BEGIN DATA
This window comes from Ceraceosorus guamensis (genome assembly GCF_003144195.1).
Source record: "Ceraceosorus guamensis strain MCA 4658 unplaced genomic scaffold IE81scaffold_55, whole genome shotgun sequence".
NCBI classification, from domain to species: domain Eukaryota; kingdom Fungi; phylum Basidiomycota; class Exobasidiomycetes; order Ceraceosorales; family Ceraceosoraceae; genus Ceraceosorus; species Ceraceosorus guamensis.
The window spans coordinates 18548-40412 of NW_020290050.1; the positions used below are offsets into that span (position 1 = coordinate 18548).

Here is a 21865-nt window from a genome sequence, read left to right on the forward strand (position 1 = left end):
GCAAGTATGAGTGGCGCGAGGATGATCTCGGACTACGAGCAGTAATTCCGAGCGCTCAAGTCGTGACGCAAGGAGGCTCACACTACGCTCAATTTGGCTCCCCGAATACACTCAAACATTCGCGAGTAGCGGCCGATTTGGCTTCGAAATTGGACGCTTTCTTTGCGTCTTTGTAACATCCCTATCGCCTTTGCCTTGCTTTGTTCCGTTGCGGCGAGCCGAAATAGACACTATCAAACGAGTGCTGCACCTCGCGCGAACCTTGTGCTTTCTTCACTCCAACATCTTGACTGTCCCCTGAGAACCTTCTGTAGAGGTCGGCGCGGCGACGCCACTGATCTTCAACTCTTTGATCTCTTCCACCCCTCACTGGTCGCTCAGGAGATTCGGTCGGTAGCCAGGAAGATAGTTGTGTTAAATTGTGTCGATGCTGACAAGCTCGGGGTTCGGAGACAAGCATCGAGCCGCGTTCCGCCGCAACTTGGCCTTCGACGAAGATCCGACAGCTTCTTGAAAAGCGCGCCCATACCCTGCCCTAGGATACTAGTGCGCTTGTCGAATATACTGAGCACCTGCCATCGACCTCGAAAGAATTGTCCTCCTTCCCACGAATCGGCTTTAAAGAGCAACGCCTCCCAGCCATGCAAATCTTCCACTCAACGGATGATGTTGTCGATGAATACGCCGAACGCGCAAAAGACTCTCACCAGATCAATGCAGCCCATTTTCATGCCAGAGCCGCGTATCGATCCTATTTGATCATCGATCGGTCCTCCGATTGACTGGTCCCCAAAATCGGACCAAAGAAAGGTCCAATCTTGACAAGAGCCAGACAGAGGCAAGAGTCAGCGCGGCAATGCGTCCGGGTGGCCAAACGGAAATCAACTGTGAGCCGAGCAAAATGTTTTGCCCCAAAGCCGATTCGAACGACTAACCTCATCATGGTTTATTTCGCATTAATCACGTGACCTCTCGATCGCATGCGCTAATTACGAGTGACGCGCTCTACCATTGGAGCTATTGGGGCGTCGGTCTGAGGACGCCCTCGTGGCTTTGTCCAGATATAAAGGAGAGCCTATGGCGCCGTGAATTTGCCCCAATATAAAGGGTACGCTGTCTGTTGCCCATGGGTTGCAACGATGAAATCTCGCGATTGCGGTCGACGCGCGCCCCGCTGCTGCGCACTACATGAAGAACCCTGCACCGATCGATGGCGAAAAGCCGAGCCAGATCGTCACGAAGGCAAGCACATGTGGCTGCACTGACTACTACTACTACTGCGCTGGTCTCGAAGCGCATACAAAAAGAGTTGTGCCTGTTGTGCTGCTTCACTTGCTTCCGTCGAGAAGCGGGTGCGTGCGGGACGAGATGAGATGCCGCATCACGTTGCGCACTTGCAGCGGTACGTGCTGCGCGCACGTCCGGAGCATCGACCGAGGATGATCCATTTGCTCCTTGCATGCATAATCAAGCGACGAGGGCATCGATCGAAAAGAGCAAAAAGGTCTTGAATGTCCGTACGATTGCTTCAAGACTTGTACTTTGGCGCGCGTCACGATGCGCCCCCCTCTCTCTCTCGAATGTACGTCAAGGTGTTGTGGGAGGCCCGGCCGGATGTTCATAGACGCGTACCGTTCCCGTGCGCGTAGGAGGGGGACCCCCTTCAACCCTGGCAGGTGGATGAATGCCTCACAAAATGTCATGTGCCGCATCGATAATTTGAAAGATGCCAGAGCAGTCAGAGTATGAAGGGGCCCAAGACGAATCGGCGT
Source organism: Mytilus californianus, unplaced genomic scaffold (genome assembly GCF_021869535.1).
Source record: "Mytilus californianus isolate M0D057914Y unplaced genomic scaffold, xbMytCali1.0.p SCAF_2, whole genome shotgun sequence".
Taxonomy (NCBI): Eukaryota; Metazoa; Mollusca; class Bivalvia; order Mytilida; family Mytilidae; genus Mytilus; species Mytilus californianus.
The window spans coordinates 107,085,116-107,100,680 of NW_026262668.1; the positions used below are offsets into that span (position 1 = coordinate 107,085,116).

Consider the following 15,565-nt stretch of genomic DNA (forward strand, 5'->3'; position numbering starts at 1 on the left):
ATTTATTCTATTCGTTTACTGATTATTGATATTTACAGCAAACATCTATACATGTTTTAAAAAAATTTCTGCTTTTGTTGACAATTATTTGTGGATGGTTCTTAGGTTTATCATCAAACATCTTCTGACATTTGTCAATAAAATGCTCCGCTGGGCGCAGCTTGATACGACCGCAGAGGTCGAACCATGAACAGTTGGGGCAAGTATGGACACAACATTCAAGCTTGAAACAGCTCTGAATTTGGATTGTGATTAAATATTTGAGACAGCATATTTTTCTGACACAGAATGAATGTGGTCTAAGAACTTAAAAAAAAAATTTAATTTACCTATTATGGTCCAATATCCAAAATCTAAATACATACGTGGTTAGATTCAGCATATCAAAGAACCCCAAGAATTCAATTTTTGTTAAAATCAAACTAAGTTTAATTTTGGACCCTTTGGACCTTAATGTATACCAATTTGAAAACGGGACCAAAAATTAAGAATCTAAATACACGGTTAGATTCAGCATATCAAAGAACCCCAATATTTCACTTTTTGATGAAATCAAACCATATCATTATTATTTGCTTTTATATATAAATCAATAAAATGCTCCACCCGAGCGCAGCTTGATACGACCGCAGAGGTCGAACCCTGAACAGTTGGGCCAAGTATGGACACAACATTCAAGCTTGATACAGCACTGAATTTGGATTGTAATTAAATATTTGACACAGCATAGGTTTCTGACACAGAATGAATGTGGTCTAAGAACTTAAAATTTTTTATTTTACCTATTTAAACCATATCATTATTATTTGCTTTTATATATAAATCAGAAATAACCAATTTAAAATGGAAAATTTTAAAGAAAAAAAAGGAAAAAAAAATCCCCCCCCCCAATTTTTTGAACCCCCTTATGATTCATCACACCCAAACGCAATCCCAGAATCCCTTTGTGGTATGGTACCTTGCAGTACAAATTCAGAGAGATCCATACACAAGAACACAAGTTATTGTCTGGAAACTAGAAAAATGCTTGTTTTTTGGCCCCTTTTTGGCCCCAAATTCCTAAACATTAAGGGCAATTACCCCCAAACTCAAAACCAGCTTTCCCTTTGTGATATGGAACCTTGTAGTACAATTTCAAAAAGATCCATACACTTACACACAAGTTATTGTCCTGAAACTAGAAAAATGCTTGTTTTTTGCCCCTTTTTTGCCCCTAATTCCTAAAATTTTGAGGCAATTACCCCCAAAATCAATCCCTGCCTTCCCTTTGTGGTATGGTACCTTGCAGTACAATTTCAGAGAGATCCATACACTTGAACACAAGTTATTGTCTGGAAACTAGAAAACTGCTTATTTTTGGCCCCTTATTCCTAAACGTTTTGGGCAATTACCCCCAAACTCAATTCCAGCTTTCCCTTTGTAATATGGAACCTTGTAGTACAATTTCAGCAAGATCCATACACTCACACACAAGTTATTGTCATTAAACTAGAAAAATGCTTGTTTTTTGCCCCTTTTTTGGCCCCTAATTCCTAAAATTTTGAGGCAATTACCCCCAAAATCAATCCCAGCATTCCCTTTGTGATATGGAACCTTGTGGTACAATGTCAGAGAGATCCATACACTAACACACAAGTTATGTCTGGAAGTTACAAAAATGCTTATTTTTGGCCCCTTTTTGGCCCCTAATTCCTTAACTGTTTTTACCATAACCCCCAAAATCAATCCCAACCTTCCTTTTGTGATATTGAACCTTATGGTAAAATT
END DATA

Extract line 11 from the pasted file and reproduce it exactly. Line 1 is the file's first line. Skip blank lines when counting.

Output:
Consider the following 15,565-nt stretch of genomic DNA (forward strand, 5'->3'; position numbering starts at 1 on the left):